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On Trusting Black Woman to Live their Best Financial Lives: An Interview with Aisha Nyandoro

Our BlackHer Shero of the Week is Aisha Nyandoro, chief executive officer of Springboard to Opportunities. Nyandoro also leads The Magnolia Mother’s Trust, a Springboard program, which provides guaranteed income to mothers with low incomes.

We’ve been following The Magnolia Mother’s Trust and your success in providing guaranteed income to mothers. Can you tell us about it?

It has been a year of intense fundraising. We raised several million dollars to move from our pilot to a demonstration. In 2020, we’ll be providing guaranteed income to 75 mothers! Each woman will receive $1,000 per month for 12 months, effectively doubling her income.  Per the word trust in our name.  We trust the women to use the capital as they see fit to live their best lives.

How does the program work exactly?

Our mothers get a physical check on the second Friday of every month. If they aren’t banked, we set them up with a bank account. We don’t want them to engage with predatory institutions, like check cashers.  We also set up a Children’s Savings Account for each mom. We’re all about helping to create wealth for the entire family. Finally, we connect the participants in the program to each other so that they can develop “social capital.”  In 2020, we’re working with our moms and Akaya Windwood to develop a curriculum to help them grow and learn together.  

That’s amazing. Cash transfers seem like such a common sense and effective solution to ameliorate poverty. Are more philanthropists embracing them?

Giving money to people who live in poverty challenges our biases and ideologies about being poor. At a fundamental level, we don’t trust people who are experiencing poverty. We think we have to do for them or protect them from themselves.  

At Springboard, we believe that this narrative is fundamentally wrong. It’s the systems and policies in place that keep individuals poor. Also, ending poverty is not about us helping them. It’s about challenging our own beliefs about why poverty exists and how to end it.

Amen! That said, the idea that people are poor because they did something wrong or because they deserve it, is deeply embedded in the DNA of this country. How do you counter that narrative?

In addition to challenging the narrative around poverty, we also have to change the narrator. We need to invite people living in poverty to tell their own stories. This may help those of us with resources to change how we view and talk about women with low incomes.

It’s really hard to be poor. You are constantly worried about your finances. And in order to get help, you have to continually prove that you are experiencing poverty.  

Through The Magnolia Mother’s Trust, we aim to liberate as much capital as we can to serve our community members. We’re doing the heavy lifting and hope that others will use our findings to replicate the work in their communities, cities, and states.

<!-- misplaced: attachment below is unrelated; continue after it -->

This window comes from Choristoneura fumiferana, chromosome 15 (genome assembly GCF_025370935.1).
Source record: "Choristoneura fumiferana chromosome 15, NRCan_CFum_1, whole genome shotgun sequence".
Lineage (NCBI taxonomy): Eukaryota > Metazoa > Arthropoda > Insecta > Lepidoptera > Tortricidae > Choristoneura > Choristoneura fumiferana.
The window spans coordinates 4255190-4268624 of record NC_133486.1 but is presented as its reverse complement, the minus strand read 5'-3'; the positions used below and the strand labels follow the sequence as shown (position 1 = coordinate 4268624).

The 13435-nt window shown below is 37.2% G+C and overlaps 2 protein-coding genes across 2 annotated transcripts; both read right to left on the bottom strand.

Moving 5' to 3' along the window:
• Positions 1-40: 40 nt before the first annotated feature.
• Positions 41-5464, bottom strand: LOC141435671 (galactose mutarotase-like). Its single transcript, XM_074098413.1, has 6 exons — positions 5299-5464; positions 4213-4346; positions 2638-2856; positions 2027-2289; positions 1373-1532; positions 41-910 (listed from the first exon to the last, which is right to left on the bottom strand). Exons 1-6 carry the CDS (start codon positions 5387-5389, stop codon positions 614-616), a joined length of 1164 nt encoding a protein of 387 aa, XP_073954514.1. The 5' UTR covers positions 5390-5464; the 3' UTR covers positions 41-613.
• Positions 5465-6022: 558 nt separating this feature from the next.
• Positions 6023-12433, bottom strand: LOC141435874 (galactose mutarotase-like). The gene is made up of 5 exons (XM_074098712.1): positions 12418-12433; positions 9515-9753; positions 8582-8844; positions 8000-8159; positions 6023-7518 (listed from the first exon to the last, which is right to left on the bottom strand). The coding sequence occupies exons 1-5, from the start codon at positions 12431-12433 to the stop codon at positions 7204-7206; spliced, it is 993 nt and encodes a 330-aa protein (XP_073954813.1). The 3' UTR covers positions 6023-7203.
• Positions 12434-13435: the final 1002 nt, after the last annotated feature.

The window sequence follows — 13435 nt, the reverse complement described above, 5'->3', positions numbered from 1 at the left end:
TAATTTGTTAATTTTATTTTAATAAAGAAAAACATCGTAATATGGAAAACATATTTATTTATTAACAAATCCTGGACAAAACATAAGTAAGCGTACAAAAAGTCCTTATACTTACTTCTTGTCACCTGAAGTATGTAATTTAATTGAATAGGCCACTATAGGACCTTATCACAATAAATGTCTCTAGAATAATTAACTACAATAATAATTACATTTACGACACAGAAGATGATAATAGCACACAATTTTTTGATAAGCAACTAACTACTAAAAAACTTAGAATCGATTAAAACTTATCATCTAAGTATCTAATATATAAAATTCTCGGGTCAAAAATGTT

Let’s talk a little more about how we change the narrative about poverty.  What should our narrative about poverty be?

For folks who aren’t convinced that our model works, we need to share the data. Through our evaluations, we can show the high return on investment that can be achieved through guaranteed income. Currently, in the U.S., we spend billions of dollars on social safety net programs that are hard to navigate, can disincentivize savings, and don’t always work. We can get a better return on our tax dollars if we provide folks in poverty what they need most – cash. In addition to helping folks financially, guaranteed income is a psychological boost that increases feelings of self-efficacy and reduces stress.  

I think that storytelling is also important. We assume we know our neighbors but often we don’t. That means that our ideas about poverty are shaped by the media. We need to be introduced to and listen to one another and realize that we are our neighbor’s keepers.  

Who are your BlackHer Sheroes?

My granny, L.C. Dorsey was my shero and I miss her a whole lot. She gave all of the members of my family a great blueprint to follow. She taught me that love is a verb and to whom much is given, much is owed.  

She inspired the name of our program. Magnolias were her favorite tree and when she moved our family from the Delta to Jackson, Mississippi, she planted a magnolia tree in the front yard.  The word “trust” in our name has a dual meaning. It stands for trust, as in the financial instrument, and believing in others. 

What are the policy changes we need to make right now to help Black women move out of poverty?  

We need to create policies that don’t have restrictions and aren’t so time-intensive to access. There are several things legislators can do.

How can BlackHer subscribers help you?

Go to our website, subscribe to our e-newsletter and become a donor!

Let me ask you the miracle question. You go to sleep tonight and wake up tomorrow and it’s March 2021 and a miracle has occurred for Black women.  What happened?

Trump isn’t president!  The wealth gap has been erased. Black women no longer make 63 cents for every dollar a white man makes.  

We are lusciously and joyfully living our best financial lives!

Jocelyn

 

 

 

To learn more about guaranteed income, read #BlackHer2020: Guaranteed Income

 

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